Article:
Did Rothbard "Borrow" the Income and Substitution Effects?

This article refutes the claim made by Bryan Caplan that Murray Rothbard’s value scale framework cannot explain the income and substitution effects of a price change. Caplan’s implicit assumption that it is impossible to derive the two effects without the use of the concept of indifference is also incorrect. This is shown by using an example where the value scale approach is used in a scenario often presented in most mainstream microeconomics textbooks: an individual with a given stock of money is set to exchange the entire stock for two goods. The article also points out that professor Rothbard did indicate that a price change has an effect on individual orderings of ends and means, which implies the substitution effect. On the other hand, the fact that a price increase reduces the purchasing power of a given stock of money directly implies the income effect. This article presents these two ideas in a simple framework in order to make them more transparent.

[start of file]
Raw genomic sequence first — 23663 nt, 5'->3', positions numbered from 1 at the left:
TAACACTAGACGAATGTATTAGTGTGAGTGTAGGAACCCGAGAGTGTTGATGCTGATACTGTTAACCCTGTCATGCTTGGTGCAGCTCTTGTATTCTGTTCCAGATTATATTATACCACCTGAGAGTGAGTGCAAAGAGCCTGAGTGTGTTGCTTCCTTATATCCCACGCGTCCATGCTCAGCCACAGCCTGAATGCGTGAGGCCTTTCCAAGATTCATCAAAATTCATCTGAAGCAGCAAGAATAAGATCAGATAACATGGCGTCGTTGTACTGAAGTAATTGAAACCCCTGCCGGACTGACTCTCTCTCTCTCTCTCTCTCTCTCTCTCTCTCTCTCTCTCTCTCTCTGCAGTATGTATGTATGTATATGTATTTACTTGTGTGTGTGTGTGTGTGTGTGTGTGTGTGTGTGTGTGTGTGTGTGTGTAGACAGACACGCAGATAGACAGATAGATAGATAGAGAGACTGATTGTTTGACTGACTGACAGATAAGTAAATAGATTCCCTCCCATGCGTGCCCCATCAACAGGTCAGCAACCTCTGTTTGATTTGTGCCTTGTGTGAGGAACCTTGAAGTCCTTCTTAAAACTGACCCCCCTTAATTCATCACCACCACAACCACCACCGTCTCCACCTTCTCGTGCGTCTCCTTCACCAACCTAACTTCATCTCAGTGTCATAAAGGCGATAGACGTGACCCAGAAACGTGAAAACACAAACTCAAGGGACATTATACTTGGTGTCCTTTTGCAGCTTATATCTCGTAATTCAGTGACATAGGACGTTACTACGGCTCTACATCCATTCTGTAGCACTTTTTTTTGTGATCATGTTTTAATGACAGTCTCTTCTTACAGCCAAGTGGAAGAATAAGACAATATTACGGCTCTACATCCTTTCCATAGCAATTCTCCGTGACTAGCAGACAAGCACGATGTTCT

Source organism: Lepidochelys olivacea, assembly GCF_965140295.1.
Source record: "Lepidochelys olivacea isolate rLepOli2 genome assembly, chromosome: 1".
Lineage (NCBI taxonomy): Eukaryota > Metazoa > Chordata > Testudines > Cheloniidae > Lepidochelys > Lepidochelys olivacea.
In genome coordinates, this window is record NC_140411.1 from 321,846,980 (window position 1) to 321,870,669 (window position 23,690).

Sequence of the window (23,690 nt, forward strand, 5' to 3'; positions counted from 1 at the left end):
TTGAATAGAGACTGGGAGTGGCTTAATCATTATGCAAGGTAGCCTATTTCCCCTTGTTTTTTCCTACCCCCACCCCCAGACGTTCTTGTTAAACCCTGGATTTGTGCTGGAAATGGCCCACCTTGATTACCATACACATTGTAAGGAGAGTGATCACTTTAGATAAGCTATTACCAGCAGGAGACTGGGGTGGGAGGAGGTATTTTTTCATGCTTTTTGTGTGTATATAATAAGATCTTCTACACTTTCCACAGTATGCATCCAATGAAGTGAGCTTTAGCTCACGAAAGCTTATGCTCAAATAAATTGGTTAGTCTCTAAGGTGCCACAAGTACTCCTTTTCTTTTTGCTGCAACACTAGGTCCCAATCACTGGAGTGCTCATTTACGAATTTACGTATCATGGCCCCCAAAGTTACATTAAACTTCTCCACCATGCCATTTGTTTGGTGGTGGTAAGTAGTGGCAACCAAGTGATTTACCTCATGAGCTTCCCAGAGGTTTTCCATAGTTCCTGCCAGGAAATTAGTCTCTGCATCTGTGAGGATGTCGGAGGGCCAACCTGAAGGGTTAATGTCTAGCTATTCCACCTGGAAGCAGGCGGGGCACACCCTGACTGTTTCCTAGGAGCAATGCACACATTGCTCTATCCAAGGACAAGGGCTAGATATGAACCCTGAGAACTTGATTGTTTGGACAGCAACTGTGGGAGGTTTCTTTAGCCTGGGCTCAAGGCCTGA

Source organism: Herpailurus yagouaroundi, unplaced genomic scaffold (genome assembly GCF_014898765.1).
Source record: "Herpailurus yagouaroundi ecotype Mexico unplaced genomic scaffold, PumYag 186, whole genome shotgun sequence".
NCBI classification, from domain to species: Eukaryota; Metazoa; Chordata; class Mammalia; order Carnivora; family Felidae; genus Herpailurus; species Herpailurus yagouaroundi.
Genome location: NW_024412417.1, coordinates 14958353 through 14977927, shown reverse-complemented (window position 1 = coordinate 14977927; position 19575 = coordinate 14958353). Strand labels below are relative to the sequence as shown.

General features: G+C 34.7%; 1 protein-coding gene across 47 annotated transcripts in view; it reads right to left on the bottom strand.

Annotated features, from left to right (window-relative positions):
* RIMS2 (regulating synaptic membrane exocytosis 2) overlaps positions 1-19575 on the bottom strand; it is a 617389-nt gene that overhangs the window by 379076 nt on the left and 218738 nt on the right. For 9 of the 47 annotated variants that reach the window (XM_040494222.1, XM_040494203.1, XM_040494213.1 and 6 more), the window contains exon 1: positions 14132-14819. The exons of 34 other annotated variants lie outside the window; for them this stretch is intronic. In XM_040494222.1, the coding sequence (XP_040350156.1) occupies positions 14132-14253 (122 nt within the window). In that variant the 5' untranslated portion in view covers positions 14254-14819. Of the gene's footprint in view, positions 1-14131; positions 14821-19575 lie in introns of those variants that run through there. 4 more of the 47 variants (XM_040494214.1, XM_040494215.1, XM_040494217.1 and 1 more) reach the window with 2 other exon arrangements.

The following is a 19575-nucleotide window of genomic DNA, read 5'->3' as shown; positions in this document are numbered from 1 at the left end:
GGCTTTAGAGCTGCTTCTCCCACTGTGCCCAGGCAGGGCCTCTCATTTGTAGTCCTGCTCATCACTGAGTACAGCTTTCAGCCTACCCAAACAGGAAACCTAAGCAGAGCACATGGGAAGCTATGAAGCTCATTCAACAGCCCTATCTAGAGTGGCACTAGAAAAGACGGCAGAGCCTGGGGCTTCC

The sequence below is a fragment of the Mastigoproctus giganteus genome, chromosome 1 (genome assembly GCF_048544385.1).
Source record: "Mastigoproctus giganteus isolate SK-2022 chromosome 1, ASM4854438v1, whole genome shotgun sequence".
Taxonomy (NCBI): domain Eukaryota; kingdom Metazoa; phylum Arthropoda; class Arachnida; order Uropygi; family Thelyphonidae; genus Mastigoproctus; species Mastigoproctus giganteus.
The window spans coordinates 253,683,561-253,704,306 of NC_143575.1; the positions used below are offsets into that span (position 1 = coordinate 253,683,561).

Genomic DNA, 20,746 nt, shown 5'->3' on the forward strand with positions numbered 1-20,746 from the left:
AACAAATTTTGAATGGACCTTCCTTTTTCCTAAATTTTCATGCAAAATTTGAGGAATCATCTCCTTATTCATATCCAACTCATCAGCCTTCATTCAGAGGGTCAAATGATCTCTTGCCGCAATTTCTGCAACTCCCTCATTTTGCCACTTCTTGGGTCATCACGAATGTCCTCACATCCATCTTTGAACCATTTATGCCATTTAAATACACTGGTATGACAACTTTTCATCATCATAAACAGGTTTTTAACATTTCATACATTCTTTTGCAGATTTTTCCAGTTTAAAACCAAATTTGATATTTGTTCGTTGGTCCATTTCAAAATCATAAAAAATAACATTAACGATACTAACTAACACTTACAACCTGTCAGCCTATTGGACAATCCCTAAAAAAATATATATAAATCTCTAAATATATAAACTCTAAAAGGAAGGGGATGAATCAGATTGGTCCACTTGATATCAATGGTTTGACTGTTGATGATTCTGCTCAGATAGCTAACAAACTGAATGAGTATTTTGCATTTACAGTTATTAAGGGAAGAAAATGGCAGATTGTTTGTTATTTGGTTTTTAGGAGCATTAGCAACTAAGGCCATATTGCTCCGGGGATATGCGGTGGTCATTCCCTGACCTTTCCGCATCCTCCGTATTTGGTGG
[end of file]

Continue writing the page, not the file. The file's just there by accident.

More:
The article can be seen online here. If you would like to see the PDF of the original manuscript, please click here.


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